"Abu Hilayel said he was unaware his son was a member of Hamas. "He never spoke of his political affiliations and I didn't know that he had joined the armed wing of Hamas," he said. "But the truth is that there is no difference between one Palestinian group and the other. We are all one people fighting against the common enemy the Jews."
So many on the Left would make the argument the pro-Israel camp cannot lump all the Palestinian people or organizations together with Hamas and Islamic Jihad, and clearly, Palestinians don't, so maybe the Left has been right all along. I mean, this sounds like a well reasoned argument that opposes the killing of civilians in the name of religious fundamentalism, oh wait, no it doesn't.
Rethinking Palestinian Solidarity
With the noblest of intentions, students last week stood shoulder to shoulder with the people of The Palestinian Authority. I have seen Palestinian children throwing rocks at Israeli tanks and I have seen the damage done by Israeli bulldozers, and I am sympathetic. But I have also seen the Israeli father who lost his wife and two children on an Israeli Kibbutz when a gunman burst in, sprayed the dining hall with automatic rifle fire and then ran into another room and shot his two children. And after seeing this, I wonder why students would continue to stand with The Palestinian Authority. If there is one party in this mess that is guilty of the gravest of crimes, it is the leaders of the Palestinian Authority, who have done next to nothing to control the spread of terrorism in their country, and nothing to insure that Israeli civilians will no longer be killed in acts of terror in the name of religious fundamentalism.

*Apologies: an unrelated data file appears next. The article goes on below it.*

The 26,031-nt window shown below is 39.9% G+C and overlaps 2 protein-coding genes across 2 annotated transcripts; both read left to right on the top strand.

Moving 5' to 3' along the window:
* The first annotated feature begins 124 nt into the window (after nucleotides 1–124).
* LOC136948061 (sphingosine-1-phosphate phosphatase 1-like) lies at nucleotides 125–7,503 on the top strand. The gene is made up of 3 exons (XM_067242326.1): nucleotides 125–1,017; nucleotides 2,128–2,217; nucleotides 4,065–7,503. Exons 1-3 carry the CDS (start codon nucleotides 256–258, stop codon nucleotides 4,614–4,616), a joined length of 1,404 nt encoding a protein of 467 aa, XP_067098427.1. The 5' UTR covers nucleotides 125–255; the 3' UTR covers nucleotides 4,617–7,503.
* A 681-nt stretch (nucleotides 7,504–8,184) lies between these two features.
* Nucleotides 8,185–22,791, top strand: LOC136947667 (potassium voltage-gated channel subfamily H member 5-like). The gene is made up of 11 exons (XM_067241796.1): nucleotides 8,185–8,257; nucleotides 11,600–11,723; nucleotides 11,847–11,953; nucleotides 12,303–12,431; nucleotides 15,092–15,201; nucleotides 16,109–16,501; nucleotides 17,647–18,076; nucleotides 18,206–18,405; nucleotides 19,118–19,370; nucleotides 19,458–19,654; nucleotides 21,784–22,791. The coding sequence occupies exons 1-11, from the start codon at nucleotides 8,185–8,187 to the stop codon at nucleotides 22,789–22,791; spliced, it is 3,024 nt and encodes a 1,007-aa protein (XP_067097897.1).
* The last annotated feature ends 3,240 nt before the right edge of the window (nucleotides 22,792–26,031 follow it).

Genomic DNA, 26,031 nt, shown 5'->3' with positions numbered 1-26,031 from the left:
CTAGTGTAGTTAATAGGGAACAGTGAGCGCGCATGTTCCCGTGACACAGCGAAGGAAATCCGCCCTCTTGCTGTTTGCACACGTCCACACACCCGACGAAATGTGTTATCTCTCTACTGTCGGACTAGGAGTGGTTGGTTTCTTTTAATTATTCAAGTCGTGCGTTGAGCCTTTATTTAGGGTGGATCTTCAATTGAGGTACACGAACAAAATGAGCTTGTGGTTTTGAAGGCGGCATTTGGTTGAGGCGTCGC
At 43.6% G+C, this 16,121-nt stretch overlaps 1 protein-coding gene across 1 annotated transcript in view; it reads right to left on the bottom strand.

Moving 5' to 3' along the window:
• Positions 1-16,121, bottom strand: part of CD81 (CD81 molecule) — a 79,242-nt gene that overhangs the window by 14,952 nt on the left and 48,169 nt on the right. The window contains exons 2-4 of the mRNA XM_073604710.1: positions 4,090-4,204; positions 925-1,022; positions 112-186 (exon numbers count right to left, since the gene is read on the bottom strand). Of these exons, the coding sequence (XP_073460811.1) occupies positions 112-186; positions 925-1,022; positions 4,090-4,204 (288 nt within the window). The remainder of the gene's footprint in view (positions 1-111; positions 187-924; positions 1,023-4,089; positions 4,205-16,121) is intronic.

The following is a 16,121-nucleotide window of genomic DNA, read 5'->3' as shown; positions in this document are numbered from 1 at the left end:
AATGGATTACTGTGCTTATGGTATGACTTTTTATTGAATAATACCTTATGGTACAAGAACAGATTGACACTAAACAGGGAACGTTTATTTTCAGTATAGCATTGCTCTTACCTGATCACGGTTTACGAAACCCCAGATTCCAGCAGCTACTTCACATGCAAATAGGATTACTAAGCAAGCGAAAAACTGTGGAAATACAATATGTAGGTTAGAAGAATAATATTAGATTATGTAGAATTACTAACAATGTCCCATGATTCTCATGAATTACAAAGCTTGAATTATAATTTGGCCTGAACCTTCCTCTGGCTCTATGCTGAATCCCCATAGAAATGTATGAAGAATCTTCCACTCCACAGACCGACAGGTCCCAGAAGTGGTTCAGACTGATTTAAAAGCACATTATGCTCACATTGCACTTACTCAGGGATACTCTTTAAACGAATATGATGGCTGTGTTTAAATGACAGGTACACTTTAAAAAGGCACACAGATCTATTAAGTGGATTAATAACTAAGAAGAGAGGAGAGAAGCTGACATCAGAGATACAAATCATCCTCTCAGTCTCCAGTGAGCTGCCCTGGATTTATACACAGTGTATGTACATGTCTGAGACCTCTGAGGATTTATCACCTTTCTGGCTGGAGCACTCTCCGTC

Support for the Palestinian cause has picked up momentum at other universities as well. At Harvard and M.I.T, students and faculty members have been leading a crusade to encourage their universities to divest from companies that do business with Israel. Palestinian Solidarity Week, held last week at WU, was part of a resolution adopted by the Second National Student Conference on The Palestine Solidarity Movement, sponsored by Students Allied For Freedom and Equality. Washington University’s events, particularly, the invitation of speaker Robert Fisk, was part of an attempt to draw attention to the plight of Palestinians living in the West Bank and Gaza. As has already been suggested on this opinion page, Mr.Fisks’s rhetoric was inflammatory at best and disingenuous at worst. Mr. Fisk placed the largest share of the responsibility for the terrorist actions of religious fundamentalists on Jews and others that would question the supremacy of an Islamist worldview. In acknowledging such a position, Mr.Fisk and those that would support him make far too many concessions to a disturbing coalition of terrorists and totalitarian regimes. It is upsetting to see students on this campus accepting, or condoning terrorism as a way of fighting opposing worldviews.